Information about Sub-Saharan Africa África subsahariana
Journal Issue

Statement by Ismaila Usman, Executive Director for Kenya

International Monetary Fund
Published Date:
January 2004
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Information about Sub-Saharan Africa África subsahariana
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Key Issues

  • The authorities have implemented all the governance measures that had not been undertaken under the previous arrangement.
  • They have prepared a paper on a three-year programme of Economic Reform Strategy for Wealth and Employment Creation (ERSWEC) that incorporates a medium-term economic strategy to drive the economic recovery process, and later convert into a full PRSP after detailed discussions and after undertaking the consultative process.
  • The main elements of the new programme to tackle poverty include a reform of the agricultural sector, the growth of medium and small scale enterprises, rehabilitation of rural health facilities, and the expansion of the role and capacity of local governments. There are also other far-reaching policies to address vulnerabilities in fiscal consolidation, monetary management, and international competitiveness, including incentives for private sector participation.
  • To implement the economic programme effectively, the Kenyan economy will need increased assistance from donors to bridge the financing gap in the external sector.


My Kenyan authorities express their appreciation to the Management and staff of the Fund for their understanding and support in their efforts to establish a realistic and sustainable economic policy framework that will reverse the many years of low growth and rising poverty. In particular, they acknowledge the invaluable contributions of staff towards the preparation of the Economic Recovery Strategy for Wealth and Employment Creation paper, which forms the basis for the current economic development programme and the medium-term strategies.

The Kenyan authorities have implemented all the governance measures that had not been undertaken under the previous arrangement, in addition to the prior actions in the relevant areas identified in the last Article IV staff report.

  • They have also prepared and began to implement a three-year development strategy in the form of an Economic Recovery Strategy for Wealth and Employment Creation (ERSWEC), which outlines a broad-based agenda consistent with their memorandum of economic and financial policies (MEFP) to tackle Kenya’s deep-seated economic problems.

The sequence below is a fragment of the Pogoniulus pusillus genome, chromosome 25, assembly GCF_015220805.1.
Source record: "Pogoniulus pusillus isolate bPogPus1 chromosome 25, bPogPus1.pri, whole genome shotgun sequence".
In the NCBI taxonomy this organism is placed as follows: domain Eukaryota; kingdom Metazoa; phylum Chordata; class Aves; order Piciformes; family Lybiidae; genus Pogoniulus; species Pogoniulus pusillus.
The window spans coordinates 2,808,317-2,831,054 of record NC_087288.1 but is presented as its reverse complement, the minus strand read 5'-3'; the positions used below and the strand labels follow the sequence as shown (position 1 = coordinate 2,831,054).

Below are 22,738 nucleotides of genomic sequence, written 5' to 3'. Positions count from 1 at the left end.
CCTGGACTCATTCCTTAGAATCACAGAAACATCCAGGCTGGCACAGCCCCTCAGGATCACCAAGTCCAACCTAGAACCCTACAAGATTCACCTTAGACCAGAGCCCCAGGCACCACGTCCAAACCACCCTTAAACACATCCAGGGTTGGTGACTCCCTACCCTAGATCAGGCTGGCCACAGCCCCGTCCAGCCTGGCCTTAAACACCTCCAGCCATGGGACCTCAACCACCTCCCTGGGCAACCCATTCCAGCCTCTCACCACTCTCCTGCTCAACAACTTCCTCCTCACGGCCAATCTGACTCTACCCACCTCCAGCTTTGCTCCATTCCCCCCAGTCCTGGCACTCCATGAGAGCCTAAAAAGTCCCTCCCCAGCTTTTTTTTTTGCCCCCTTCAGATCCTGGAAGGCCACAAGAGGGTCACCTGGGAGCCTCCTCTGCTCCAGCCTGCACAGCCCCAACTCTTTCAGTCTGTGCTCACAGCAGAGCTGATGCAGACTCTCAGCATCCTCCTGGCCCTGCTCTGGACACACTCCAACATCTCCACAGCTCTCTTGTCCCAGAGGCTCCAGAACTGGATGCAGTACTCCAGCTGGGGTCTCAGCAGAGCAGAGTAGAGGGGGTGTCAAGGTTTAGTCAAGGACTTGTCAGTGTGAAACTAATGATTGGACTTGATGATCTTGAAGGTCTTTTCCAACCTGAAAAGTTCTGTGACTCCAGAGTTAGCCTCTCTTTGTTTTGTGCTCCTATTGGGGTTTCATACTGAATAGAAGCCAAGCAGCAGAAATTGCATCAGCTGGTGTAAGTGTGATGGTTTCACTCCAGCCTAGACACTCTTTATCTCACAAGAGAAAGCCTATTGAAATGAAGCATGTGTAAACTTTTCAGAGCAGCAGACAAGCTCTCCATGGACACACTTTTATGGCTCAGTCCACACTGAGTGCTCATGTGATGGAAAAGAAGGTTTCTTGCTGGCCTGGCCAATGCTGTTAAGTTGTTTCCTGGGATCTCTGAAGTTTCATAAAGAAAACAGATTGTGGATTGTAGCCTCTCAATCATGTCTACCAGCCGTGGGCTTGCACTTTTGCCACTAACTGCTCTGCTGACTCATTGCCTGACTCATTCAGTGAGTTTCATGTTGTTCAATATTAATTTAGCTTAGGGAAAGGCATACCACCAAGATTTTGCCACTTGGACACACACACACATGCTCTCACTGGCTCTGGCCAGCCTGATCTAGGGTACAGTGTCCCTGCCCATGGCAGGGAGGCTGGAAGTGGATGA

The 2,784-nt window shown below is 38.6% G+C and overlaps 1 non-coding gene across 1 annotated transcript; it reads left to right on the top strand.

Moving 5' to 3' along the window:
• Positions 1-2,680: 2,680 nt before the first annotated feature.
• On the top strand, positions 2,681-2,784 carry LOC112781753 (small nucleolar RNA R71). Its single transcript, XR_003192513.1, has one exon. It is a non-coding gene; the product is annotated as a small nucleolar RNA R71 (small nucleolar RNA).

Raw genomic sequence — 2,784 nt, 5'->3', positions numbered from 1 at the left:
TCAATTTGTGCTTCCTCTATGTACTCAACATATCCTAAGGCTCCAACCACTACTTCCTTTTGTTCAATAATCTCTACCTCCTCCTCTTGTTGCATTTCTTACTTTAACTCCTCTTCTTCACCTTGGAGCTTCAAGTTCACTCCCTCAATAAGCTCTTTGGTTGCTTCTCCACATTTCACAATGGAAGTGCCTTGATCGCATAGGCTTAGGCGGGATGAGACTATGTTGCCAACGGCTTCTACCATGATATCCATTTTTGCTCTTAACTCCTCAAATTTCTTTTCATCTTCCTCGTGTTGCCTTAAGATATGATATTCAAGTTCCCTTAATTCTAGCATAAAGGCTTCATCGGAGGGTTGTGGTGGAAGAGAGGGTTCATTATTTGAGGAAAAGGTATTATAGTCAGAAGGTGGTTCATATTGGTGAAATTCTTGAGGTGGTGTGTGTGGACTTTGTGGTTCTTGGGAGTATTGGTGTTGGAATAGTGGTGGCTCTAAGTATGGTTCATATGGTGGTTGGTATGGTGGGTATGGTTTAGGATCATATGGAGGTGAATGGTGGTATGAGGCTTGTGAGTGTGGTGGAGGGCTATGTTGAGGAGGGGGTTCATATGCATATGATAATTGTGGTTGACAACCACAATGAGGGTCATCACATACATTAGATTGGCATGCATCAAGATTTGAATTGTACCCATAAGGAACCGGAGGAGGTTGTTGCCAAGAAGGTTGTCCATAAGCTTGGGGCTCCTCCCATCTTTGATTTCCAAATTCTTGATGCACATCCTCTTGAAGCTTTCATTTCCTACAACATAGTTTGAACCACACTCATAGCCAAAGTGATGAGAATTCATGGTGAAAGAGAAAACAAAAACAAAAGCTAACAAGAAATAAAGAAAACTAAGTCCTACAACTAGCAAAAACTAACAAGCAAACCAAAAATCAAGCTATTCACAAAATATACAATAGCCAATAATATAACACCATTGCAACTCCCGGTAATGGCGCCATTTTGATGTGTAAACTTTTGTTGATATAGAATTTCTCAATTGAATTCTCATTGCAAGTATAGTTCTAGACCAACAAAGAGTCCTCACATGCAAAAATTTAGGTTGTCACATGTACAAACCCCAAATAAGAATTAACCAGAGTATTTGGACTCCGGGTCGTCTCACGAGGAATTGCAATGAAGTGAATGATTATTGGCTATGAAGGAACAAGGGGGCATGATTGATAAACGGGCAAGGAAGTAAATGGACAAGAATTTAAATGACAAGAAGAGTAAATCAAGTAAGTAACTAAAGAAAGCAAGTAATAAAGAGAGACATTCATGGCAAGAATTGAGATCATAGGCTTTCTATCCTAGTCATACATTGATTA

• This strategy will later be expanded into a full PRSP after a detailed discussion of the various dimensions of poverty, the medium-term expenditure framework and the consultative process.
  • The macroeconomic framework contained in the programme is consistent with the measures and policies underpinning the proposed PRGF-supported programme.

With these efforts, the authorities hope that their request for the PRGF-supported programme will be favourably considered.

2. Recent Economic Development

The GDP growth rate for 2003 is projected at about 1.0 per cent, owing to many delimiting factors faced by the authorities in implementing economic development programmes during the year. These include the negative impact on tourism, of the recent terrorism-related incidents. Tourism is one of the major sources of revenue for the economy. Consequently, government revenue fell sharply, the overall deficit before grants widened, and domestic borrowing remained high.

However, the external current account deficit (before grants) narrowed significantly, while inflation rate fell from 5.9 per cent to 2.7 per cent, resulting in a decline in the treasury bill rate. There are indications that the horticultural and manufacturing exports, which grew at annual averages of 23 per cent and 36 per cent, respectively, in the three years up to 2002 will continue to perform well and remain competitive. In the meantime, the 2003/04 budget, which was passed in August 2003, is consistent with the macroeconomic framework of the new programme.

3. Reforms Undertaken

The authorities have continued to enhance their reform programme and to place governance, and particularly, the anticorruption strategy at the top of their reform agenda. In this regard, they have embarked on major strengthening of governance and anti-corruption institutions. The following are the additional measures that have been undertaken since the last staff mission:

  • implementation of Public Officer Ethics Act under which all public officials, including the executive and legislative arms of government and the military were to complete the declaration of their assets and those of their families by Dec 2003;
  • seminars and workshops on corruption prevention are being organised for civil servants at all levels;
  • the police force has been reorganised, while an action plan has been initiated with the assistance of the World Bank and other donor agencies to strengthen the judiciary under a newly appointed Chief Justice;